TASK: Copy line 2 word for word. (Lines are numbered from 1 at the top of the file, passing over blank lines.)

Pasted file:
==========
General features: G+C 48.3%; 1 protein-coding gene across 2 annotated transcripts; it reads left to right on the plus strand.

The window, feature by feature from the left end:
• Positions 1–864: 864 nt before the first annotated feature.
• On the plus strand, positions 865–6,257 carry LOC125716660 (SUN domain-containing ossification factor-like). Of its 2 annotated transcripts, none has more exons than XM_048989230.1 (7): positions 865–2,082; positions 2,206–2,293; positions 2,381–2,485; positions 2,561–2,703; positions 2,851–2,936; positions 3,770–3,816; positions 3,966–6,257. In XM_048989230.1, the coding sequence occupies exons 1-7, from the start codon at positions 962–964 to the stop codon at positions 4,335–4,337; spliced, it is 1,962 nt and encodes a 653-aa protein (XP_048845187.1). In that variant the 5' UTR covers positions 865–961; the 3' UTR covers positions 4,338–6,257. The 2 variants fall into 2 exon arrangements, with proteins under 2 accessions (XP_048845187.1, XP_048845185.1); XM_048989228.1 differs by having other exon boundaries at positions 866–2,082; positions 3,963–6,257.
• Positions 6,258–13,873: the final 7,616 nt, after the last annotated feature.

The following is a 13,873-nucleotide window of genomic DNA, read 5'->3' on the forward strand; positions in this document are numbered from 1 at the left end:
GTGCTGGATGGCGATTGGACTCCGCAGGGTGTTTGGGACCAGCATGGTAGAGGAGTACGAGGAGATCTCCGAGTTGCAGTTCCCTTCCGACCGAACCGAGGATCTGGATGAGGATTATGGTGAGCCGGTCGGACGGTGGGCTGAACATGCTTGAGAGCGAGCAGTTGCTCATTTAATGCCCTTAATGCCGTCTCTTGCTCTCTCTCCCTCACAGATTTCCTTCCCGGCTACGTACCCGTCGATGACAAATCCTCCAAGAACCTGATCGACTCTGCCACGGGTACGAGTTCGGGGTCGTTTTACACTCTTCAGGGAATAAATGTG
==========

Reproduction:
The window, feature by feature from the left end: